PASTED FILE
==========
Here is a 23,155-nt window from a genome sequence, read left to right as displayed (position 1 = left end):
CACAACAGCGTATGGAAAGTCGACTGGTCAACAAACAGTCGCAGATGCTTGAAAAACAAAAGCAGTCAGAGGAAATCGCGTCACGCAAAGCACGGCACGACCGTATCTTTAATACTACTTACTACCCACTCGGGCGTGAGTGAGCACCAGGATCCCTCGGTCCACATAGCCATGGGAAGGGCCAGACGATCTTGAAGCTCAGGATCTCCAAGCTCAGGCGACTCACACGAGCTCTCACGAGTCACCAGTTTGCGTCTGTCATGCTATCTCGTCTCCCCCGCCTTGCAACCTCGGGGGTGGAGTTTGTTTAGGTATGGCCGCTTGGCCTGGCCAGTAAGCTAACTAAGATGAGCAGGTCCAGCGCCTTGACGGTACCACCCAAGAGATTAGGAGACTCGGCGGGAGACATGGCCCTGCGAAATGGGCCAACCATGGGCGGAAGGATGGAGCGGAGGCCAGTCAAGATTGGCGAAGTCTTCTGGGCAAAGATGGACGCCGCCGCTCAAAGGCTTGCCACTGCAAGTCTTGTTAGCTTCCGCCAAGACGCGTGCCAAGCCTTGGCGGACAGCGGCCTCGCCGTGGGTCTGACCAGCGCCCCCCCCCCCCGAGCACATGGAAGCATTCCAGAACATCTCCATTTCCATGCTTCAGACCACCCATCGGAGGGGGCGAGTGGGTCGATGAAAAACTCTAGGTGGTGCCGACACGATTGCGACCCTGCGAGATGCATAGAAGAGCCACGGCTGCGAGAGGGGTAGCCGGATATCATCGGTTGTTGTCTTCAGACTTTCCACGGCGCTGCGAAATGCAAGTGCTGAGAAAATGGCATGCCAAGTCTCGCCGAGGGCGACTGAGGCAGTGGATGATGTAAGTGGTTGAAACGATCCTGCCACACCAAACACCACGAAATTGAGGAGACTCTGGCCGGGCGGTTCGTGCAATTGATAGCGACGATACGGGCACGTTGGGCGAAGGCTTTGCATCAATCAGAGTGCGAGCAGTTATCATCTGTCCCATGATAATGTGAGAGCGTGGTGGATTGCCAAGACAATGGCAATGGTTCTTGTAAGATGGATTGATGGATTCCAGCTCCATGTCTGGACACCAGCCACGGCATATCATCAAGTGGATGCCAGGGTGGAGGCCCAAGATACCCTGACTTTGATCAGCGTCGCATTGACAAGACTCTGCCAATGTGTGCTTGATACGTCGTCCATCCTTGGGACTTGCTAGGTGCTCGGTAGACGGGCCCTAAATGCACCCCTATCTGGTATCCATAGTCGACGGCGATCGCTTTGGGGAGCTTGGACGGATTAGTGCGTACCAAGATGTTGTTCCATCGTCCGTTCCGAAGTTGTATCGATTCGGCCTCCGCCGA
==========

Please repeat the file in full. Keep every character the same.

Here is a 23,155-nt window from a genome sequence, read left to right as displayed (position 1 = left end):
CACAACAGCGTATGGAAAGTCGACTGGTCAACAAACAGTCGCAGATGCTTGAAAAACAAAAGCAGTCAGAGGAAATCGCGTCACGCAAAGCACGGCACGACCGTATCTTTAATACTACTTACTACCCACTCGGGCGTGAGTGAGCACCAGGATCCCTCGGTCCACATAGCCATGGGAAGGGCCAGACGATCTTGAAGCTCAGGATCTCCAAGCTCAGGCGACTCACACGAGCTCTCACGAGTCACCAGTTTGCGTCTGTCATGCTATCTCGTCTCCCCCGCCTTGCAACCTCGGGGGTGGAGTTTGTTTAGGTATGGCCGCTTGGCCTGGCCAGTAAGCTAACTAAGATGAGCAGGTCCAGCGCCTTGACGGTACCACCCAAGAGATTAGGAGACTCGGCGGGAGACATGGCCCTGCGAAATGGGCCAACCATGGGCGGAAGGATGGAGCGGAGGCCAGTCAAGATTGGCGAAGTCTTCTGGGCAAAGATGGACGCCGCCGCTCAAAGGCTTGCCACTGCAAGTCTTGTTAGCTTCCGCCAAGACGCGTGCCAAGCCTTGGCGGACAGCGGCCTCGCCGTGGGTCTGACCAGCGCCCCCCCCCCCCGAGCACATGGAAGCATTCCAGAACATCTCCATTTCCATGCTTCAGACCACCCATCGGAGGGGGCGAGTGGGTCGATGAAAAACTCTAGGTGGTGCCGACACGATTGCGACCCTGCGAGATGCATAGAAGAGCCACGGCTGCGAGAGGGGTAGCCGGATATCATCGGTTGTTGTCTTCAGACTTTCCACGGCGCTGCGAAATGCAAGTGCTGAGAAAATGGCATGCCAAGTCTCGCCGAGGGCGACTGAGGCAGTGGATGATGTAAGTGGTTGAAACGATCCTGCCACACCAAACACCACGAAATTGAGGAGACTCTGGCCGGGCGGTTCGTGCAATTGATAGCGACGATACGGGCACGTTGGGCGAAGGCTTTGCATCAATCAGAGTGCGAGCAGTTATCATCTGTCCCATGATAATGTGAGAGCGTGGTGGATTGCCAAGACAATGGCAATGGTTCTTGTAAGATGGATTGATGGATTCCAGCTCCATGTCTGGACACCAGCCACGGCATATCATCAAGTGGATGCCAGGGTGGAGGCCCAAGATACCCTGACTTTGATCAGCGTCGCATTGACAAGACTCTGCCAATGTGTGCTTGATACGTCGTCCATCCTTGGGACTTGCTAGGTGCTCGGTAGACGGGCCCTAAATGCACCCCTATCTGGTATCCATAGTCGACGGCGATCGCTTTGGGGAGCTTGGACGGATTAGTGCGTACCAAGATGTTGTTCCATCGTCCGTTCCGAAGTTGTATCGATTCGGCCTCCGCCGA